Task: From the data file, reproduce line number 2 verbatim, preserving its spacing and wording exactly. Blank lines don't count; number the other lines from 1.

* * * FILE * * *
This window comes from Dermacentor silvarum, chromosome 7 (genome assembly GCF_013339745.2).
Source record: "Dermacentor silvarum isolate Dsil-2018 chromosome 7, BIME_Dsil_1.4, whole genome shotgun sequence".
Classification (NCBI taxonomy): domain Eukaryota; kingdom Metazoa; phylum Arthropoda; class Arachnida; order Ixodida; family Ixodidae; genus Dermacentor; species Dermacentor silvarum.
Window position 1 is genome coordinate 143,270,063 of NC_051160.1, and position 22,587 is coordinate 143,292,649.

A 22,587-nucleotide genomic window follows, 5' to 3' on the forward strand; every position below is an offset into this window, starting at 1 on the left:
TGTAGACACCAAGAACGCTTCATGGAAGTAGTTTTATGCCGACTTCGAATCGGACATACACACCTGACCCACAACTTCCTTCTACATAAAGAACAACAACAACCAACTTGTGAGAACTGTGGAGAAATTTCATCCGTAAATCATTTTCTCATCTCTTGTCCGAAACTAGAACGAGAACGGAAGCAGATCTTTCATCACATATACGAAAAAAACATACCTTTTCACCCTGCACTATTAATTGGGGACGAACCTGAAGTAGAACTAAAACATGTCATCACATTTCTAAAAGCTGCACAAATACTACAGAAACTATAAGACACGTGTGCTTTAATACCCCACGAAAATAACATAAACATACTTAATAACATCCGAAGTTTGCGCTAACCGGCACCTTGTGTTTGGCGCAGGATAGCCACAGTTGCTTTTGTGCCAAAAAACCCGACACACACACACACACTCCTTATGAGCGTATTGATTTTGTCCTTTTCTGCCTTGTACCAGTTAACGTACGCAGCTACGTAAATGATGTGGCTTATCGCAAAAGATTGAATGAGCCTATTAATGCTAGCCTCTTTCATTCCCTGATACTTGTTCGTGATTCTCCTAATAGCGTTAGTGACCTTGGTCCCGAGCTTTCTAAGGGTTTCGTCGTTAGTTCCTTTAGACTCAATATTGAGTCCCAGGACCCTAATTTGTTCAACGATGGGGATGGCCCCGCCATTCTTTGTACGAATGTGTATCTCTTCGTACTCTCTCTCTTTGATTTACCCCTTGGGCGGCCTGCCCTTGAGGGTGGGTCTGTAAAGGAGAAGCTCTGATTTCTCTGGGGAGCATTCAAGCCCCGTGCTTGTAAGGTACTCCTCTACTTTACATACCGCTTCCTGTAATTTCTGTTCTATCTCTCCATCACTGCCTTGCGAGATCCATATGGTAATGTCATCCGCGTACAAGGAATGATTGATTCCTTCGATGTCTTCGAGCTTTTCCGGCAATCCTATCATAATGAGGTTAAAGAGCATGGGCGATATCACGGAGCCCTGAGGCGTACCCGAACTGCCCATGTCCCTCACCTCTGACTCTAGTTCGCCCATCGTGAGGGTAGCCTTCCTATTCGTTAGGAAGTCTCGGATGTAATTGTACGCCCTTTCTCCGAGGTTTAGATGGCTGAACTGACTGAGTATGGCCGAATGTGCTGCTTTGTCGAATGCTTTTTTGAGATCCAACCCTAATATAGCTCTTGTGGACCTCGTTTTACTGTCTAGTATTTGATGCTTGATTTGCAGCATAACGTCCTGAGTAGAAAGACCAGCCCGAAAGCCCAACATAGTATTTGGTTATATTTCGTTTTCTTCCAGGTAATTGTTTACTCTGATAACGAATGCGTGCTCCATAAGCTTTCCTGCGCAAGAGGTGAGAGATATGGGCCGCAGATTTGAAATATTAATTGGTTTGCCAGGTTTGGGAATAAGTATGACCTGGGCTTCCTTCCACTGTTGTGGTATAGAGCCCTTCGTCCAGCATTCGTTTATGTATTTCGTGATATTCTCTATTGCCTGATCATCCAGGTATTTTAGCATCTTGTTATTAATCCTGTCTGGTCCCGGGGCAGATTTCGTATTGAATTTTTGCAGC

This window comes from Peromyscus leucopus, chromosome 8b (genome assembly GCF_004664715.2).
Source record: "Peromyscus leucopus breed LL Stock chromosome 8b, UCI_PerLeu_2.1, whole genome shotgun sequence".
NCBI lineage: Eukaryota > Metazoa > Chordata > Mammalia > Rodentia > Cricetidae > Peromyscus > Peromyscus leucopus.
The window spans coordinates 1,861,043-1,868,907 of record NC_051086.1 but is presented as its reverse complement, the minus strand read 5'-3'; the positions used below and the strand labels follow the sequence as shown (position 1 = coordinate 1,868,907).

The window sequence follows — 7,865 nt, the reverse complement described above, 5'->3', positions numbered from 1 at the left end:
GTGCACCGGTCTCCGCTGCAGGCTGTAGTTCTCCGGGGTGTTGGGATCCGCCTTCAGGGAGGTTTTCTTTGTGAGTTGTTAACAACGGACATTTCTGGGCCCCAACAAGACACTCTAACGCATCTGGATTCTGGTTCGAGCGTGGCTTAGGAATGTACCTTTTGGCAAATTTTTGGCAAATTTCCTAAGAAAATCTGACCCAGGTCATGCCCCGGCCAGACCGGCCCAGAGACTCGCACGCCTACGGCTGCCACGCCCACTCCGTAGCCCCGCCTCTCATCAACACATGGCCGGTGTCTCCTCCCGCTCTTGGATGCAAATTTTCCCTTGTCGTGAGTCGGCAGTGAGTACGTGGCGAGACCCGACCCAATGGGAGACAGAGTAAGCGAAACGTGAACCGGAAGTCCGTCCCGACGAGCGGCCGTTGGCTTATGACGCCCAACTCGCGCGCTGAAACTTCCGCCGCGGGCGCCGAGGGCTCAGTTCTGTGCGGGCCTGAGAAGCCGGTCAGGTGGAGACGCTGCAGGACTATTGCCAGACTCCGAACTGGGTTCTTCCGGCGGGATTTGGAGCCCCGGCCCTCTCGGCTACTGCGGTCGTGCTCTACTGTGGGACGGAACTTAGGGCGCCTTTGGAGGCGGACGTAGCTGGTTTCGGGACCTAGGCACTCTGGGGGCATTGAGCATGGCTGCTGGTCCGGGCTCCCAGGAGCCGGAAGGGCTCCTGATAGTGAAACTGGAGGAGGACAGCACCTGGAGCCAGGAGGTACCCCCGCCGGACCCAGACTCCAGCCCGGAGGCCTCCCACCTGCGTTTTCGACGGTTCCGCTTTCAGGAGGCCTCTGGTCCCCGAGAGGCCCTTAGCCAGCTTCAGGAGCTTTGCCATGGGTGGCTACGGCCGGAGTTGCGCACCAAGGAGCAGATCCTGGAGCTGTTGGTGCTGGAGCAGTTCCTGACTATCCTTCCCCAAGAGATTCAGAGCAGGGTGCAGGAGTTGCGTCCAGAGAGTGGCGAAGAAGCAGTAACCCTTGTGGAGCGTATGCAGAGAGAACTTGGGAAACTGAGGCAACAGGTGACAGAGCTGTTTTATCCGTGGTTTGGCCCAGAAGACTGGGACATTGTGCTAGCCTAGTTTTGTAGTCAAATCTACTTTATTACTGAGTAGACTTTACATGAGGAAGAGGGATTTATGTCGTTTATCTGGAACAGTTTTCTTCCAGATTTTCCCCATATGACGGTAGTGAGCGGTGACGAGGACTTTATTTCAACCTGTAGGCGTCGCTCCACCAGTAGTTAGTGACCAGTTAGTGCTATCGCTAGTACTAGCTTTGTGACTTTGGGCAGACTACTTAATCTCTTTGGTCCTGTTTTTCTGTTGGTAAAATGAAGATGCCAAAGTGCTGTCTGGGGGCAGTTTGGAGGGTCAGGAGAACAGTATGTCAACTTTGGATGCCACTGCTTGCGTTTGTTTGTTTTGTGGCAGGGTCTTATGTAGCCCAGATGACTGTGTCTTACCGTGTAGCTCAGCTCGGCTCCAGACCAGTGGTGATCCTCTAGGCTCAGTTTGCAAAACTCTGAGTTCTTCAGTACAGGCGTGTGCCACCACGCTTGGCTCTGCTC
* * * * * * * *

Source record: "Dermacentor silvarum isolate Dsil-2018 chromosome 7, BIME_Dsil_1.4, whole genome shotgun sequence".